before 900; (v.) Middle Englishwinken,Old Englishwincian; cognate with Germanwinken to wave, signal; (noun) Middle English: nap, derivative of the v.
1. Wink, blink refer to rapid motions of the eyelid. To wink is to close and open either one or both eyelids with a rapid motion. To blink suggests a sleepy, dazed, or dazzled condition in which it is difficult to focus the eyes or see clearly: Bright sun makes one blink.4. sparkle.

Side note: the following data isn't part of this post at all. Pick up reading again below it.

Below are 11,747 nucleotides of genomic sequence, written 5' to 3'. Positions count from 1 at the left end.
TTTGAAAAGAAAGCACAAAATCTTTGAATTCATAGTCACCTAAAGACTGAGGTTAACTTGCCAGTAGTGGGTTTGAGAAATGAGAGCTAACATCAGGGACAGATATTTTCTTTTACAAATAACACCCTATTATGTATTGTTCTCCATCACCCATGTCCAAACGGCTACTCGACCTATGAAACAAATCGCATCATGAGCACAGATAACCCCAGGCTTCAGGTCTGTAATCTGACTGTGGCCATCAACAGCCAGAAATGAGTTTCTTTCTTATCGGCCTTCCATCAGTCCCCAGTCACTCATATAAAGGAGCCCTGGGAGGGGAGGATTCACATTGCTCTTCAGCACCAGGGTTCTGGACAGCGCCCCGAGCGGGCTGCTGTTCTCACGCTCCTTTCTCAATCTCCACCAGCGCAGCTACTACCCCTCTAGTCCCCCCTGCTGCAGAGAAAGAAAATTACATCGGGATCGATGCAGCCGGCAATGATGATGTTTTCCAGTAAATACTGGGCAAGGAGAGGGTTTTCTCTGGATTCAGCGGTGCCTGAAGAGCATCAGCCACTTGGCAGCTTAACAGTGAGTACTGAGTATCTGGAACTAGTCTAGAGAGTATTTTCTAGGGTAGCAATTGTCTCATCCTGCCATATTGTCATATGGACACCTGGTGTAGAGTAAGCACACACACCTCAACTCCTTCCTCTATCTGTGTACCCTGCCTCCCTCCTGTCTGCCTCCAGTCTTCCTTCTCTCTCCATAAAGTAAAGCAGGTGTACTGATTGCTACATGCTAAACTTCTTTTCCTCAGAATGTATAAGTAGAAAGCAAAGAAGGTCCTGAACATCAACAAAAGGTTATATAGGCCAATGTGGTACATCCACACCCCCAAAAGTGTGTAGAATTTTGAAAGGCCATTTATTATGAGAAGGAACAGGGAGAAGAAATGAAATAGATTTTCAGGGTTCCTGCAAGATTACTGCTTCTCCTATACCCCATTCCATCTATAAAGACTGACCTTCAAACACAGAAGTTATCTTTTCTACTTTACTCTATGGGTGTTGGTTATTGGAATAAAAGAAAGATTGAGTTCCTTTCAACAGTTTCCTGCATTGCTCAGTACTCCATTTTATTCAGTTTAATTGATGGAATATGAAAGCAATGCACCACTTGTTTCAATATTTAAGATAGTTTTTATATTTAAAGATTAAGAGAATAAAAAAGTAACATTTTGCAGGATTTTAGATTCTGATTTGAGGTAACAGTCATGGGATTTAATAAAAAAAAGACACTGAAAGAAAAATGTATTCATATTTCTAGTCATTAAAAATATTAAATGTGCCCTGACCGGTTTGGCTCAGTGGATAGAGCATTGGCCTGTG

O.E. wincian "to nod, wink," from P.Gmc. *wenkanan (cf. Du. wenken, O.H.G. winkan, Ger. winken), a gradational variant of the root of O.H.G. wankon "to stagger, totter," O.N. vakka "to stray, hover," from PIE *weng- "to bend, curve." The meaning "close an eye as a hint or signal" is first recorded c.1100; that of "close one's eyes to fault or irregularity" first attested c.1480. The noun is recorded from c.1300; meaning "very brief moment of time" is attested from 1585.